McSherry, granddaughter of Maryland Court of Appeals Chief Judge James McSherry and great-great-niece of Rear Admiral Cadwalader Ringgold, enlisted in the Navy in March 1917 and “aggressive[ly]” captained Baltimore’s yeoman (F) basketball team. In 1924, she was listed as a senior stenographer in the Maryland attorney general’s office. In Nov. 1924, she married electrical engineer Robert Tyson Greer. By 1941, she was listed as a chief clerk in the Maryland attorney general’s office. She died in 1993 and is buried in Baltimore’s Lorraine Park Cemetery. Her daughter was Anne Greer Creamer (1928–96). A relative is Maryland attorney M. Natalie McSherry.
On Veterans Day, it’s good to remember that veterans come from many different backgrounds. Such a veteran is Sister Chrysostom Moynahan (1863–1941), a member of the Daughters of Charity religious order that has a long history of caring for the sick and vulnerable. Its record includes distinguished service during the Civil War by American Daughters of Charity and during World War I by some 15,000 French Daughters of Charity and the only U.S. nuns to work in the European theater.
Born in Ireland as Hannah Moynahan, Sister Chrysostom immigrated to the United States with her parents in 1879, and they resided in Massachusetts. According to the History of American Red Cross Nursing, Sister Chrysostom, after graduating from the seminary of the Daughters of Charity in 1889, was sent to Carney Hospital in Boston. Sister Chrysostom then entered the Daughters of Charity’s school for nurses, graduating in 1894. During the Spanish American War, she cared for the Spanish who were injured after the Maria Theresa attempted to run a U.S. blockade and was fired upon. She had subsequent assignments at Fort Thomas (KY), in Evansville (IN), and in Birmingham (AL). In Birmingham, she served as administrator of St. Vincent’s Hospital and founded the hospital’s school of nursing—the first nursing school in Alabama. In 1916, Sister Chrysostom became the first registered nurse licensed in Alabama. In 1918, she was appointed chief nurse of Base Hospital 102 (aka the “Loyola Unit” or the “New Orleans Unit” because the personnel mainly was from Loyola University in New Orleans) and set off for Italy on the Umbria from Baltimore in August. Along the way, the Umbria rescued survivors of the torpedoed oil tanker Jennings, who received medical attention from the hospital staff. Said Sister Chrysostom in the El Paso Herald prior to their departure:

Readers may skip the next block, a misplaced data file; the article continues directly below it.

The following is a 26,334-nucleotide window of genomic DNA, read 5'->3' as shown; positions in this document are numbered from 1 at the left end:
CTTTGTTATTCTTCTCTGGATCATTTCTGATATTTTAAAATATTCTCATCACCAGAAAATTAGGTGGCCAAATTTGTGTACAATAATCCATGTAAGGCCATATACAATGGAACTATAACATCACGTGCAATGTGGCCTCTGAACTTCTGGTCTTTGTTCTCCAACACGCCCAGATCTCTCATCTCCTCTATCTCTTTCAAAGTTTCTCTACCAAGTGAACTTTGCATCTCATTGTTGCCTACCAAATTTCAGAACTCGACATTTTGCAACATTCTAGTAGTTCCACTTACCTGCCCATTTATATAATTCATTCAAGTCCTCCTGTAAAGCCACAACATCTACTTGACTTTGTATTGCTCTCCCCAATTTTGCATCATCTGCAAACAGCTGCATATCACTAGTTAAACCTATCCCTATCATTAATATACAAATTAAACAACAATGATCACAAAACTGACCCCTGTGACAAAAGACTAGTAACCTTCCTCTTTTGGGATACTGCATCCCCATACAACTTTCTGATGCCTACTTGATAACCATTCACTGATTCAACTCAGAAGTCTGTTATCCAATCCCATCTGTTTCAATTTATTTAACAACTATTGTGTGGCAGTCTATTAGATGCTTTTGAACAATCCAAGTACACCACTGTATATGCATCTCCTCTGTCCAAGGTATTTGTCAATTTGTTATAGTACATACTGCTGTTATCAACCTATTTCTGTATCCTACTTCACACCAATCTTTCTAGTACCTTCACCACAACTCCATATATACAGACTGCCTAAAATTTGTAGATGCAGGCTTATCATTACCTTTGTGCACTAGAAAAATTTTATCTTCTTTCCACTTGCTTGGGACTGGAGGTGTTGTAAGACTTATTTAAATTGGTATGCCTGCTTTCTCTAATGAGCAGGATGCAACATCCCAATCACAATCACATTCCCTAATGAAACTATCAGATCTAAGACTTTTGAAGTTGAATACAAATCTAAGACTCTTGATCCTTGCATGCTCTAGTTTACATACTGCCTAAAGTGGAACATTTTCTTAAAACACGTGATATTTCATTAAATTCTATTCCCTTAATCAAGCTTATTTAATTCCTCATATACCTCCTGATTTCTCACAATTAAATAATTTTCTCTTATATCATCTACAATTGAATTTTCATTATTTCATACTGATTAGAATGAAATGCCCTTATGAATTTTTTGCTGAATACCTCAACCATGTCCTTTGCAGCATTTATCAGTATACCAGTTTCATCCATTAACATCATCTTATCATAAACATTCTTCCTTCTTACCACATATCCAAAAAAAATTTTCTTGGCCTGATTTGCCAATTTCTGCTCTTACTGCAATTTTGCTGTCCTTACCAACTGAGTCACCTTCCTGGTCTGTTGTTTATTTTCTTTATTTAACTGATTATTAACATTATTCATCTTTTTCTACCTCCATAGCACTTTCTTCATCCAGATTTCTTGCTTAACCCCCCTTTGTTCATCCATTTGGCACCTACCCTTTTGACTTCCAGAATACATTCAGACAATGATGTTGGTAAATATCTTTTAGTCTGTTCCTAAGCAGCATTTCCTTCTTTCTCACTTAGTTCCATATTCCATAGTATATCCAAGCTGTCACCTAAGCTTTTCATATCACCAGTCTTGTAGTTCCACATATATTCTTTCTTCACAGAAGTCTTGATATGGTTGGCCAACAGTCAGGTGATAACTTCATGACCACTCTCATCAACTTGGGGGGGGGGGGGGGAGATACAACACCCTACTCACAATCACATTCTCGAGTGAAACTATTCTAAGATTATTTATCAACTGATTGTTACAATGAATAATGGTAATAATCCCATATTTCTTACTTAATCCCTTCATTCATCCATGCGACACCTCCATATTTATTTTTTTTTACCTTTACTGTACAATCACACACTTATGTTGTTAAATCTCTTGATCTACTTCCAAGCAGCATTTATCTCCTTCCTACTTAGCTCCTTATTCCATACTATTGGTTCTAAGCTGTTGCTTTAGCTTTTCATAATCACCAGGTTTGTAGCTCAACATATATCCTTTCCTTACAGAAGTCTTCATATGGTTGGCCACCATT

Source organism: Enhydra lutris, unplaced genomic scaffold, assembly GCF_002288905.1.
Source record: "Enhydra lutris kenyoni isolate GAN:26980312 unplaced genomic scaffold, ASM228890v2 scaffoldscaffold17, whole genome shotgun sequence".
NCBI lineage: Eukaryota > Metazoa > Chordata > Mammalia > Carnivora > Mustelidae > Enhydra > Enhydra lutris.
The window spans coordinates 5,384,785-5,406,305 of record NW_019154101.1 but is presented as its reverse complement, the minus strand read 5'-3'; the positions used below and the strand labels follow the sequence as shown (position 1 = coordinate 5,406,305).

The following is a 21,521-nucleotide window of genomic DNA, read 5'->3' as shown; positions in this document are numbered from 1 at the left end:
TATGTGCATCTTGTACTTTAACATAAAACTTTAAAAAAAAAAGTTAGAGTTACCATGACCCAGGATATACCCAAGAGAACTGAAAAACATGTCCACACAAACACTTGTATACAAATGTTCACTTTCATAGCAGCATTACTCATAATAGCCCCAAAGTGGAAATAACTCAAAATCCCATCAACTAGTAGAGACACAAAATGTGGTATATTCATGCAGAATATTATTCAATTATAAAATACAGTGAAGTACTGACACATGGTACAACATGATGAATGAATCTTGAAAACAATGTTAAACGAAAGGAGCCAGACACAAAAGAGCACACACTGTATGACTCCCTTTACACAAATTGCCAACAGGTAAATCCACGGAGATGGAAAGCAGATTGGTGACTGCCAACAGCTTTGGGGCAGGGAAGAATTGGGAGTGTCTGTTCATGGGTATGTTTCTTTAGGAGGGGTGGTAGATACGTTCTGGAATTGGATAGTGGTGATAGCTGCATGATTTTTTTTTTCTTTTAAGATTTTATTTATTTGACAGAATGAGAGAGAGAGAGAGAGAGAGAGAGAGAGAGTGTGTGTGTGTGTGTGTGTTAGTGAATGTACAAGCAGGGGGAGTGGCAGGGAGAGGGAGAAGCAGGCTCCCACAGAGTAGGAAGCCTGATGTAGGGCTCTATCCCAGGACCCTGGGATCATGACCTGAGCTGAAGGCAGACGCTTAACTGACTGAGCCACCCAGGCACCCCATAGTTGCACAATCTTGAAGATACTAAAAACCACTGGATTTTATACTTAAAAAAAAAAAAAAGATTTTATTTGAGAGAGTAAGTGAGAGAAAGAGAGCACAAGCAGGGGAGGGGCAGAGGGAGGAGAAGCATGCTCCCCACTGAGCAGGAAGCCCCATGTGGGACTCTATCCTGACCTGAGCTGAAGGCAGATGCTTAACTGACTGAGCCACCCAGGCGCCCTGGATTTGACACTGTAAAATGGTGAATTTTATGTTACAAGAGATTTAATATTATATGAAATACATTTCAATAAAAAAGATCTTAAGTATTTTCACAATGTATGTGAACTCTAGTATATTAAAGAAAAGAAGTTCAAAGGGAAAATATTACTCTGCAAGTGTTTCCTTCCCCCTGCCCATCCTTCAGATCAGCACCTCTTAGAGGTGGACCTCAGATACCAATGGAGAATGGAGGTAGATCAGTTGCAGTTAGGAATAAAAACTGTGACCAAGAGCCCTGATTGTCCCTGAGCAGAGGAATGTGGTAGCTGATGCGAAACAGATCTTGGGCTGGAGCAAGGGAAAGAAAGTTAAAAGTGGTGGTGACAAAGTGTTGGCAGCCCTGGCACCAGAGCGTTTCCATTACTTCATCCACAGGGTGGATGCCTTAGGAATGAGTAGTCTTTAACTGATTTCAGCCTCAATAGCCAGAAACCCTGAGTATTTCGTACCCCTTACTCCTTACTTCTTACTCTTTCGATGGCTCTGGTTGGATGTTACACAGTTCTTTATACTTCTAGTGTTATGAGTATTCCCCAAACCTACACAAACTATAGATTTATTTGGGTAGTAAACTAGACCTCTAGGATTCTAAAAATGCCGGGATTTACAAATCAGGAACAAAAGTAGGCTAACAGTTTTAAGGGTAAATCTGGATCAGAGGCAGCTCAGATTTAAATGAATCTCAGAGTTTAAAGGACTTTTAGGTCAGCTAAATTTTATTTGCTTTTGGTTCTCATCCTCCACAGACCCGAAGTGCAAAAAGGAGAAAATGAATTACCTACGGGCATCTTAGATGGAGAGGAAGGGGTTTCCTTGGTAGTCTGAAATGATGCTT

We are all registered nurses and are anxious to go across and get to work. . . .We will have charge of the operating rooms and hope to do our full duty to bring the American boys back to health and happiness. . . .The sisterhood feels keenly the desire to be of the utmost service in caring for the soldiers of Italy or any of the other Allies of America. War makes its demand upon the woman power of America as well as upon the man power, and all who can do so, no matter what the sacrifice, should serve the interest of America’s part in the war.
The Herald account noted that the nuns were unaccustomed to having their photograph taken and only consented so “they might serve as an example for others to follow.” The Daughters of Charity nurses were permitted to wear the garb of their order but also wore a device and a cap while on duty to indicate that they were members of the Army Nurse Corps (see The Medical Department of the United States Army in the World War 297). From September 1918 to the end of March 1919, Base Hospital No. 102 in Vicenza cared for a total of 3,000 patients, which included nearly 400 Americans. Twenty-eight deaths occurred. The Daughters of Charity Provincial Archives blog notes that the hospital was located 15 miles from the Italian front, and its cases included burns from mustard gas, pneumonia, malaria, and influenza. Sister Florence Grace Means, one of Sister Chrysostom’s colleagues, provided some harrowing glimpses into their environment in her diary, describing stoves that “blow up at regular intervals” and 2000 lying wounded and dying at a field hospital that had only 10 nurses in attendance. A 21 June 1919 Literary Digest account of the unit’s work at the front provided equally sobering details on air raids, lack of heat, and patient conditions, and stated: